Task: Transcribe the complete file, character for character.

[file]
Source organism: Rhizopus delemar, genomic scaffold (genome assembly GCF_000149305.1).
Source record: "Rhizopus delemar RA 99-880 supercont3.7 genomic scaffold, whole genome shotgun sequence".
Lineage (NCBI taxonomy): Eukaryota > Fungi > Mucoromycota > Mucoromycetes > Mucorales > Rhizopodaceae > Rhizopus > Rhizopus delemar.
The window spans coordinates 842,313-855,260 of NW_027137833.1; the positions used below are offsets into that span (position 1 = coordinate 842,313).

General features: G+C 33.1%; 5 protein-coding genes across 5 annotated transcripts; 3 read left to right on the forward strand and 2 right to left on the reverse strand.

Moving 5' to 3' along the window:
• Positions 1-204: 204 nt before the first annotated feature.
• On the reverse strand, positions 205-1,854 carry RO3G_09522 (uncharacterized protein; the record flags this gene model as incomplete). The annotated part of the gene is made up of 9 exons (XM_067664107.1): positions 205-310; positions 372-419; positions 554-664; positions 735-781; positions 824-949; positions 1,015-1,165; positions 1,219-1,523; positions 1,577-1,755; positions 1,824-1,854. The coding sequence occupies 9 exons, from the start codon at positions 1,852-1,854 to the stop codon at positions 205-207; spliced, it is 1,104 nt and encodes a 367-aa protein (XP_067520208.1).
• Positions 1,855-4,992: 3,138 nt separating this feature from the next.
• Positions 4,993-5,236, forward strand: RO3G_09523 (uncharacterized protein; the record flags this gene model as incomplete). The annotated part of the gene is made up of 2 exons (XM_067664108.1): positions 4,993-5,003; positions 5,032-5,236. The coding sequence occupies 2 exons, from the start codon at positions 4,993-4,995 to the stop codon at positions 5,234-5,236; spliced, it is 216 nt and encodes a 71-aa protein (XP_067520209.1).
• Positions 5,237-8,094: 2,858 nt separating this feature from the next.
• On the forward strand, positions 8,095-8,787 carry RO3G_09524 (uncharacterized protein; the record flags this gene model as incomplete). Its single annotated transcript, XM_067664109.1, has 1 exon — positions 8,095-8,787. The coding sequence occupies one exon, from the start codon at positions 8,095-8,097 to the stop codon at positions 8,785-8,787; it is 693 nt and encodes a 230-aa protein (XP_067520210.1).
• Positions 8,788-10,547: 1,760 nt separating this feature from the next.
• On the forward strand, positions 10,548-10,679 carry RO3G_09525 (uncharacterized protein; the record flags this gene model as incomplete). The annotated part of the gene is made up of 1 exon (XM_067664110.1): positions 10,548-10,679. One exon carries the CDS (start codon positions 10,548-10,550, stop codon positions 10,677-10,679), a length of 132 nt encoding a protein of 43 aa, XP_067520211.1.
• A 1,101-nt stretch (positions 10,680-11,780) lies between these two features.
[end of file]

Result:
Source organism: Rhizopus delemar, genomic scaffold (genome assembly GCF_000149305.1).
Source record: "Rhizopus delemar RA 99-880 supercont3.7 genomic scaffold, whole genome shotgun sequence".
Lineage (NCBI taxonomy): Eukaryota > Fungi > Mucoromycota > Mucoromycetes > Mucorales > Rhizopodaceae > Rhizopus > Rhizopus delemar.
The window spans coordinates 842,313-855,260 of NW_027137833.1; the positions used below are offsets into that span (position 1 = coordinate 842,313).

General features: G+C 33.1%; 5 protein-coding genes across 5 annotated transcripts; 3 read left to right on the forward strand and 2 right to left on the reverse strand.

Moving 5' to 3' along the window:
• Positions 1-204: 204 nt before the first annotated feature.
• On the reverse strand, positions 205-1,854 carry RO3G_09522 (uncharacterized protein; the record flags this gene model as incomplete). The annotated part of the gene is made up of 9 exons (XM_067664107.1): positions 205-310; positions 372-419; positions 554-664; positions 735-781; positions 824-949; positions 1,015-1,165; positions 1,219-1,523; positions 1,577-1,755; positions 1,824-1,854. The coding sequence occupies 9 exons, from the start codon at positions 1,852-1,854 to the stop codon at positions 205-207; spliced, it is 1,104 nt and encodes a 367-aa protein (XP_067520208.1).
• Positions 1,855-4,992: 3,138 nt separating this feature from the next.
• Positions 4,993-5,236, forward strand: RO3G_09523 (uncharacterized protein; the record flags this gene model as incomplete). The annotated part of the gene is made up of 2 exons (XM_067664108.1): positions 4,993-5,003; positions 5,032-5,236. The coding sequence occupies 2 exons, from the start codon at positions 4,993-4,995 to the stop codon at positions 5,234-5,236; spliced, it is 216 nt and encodes a 71-aa protein (XP_067520209.1).
• Positions 5,237-8,094: 2,858 nt separating this feature from the next.
• On the forward strand, positions 8,095-8,787 carry RO3G_09524 (uncharacterized protein; the record flags this gene model as incomplete). Its single annotated transcript, XM_067664109.1, has 1 exon — positions 8,095-8,787. The coding sequence occupies one exon, from the start codon at positions 8,095-8,097 to the stop codon at positions 8,785-8,787; it is 693 nt and encodes a 230-aa protein (XP_067520210.1).
• Positions 8,788-10,547: 1,760 nt separating this feature from the next.
• On the forward strand, positions 10,548-10,679 carry RO3G_09525 (uncharacterized protein; the record flags this gene model as incomplete). The annotated part of the gene is made up of 1 exon (XM_067664110.1): positions 10,548-10,679. One exon carries the CDS (start codon positions 10,548-10,550, stop codon positions 10,677-10,679), a length of 132 nt encoding a protein of 43 aa, XP_067520211.1.
• A 1,101-nt stretch (positions 10,680-11,780) lies between these two features.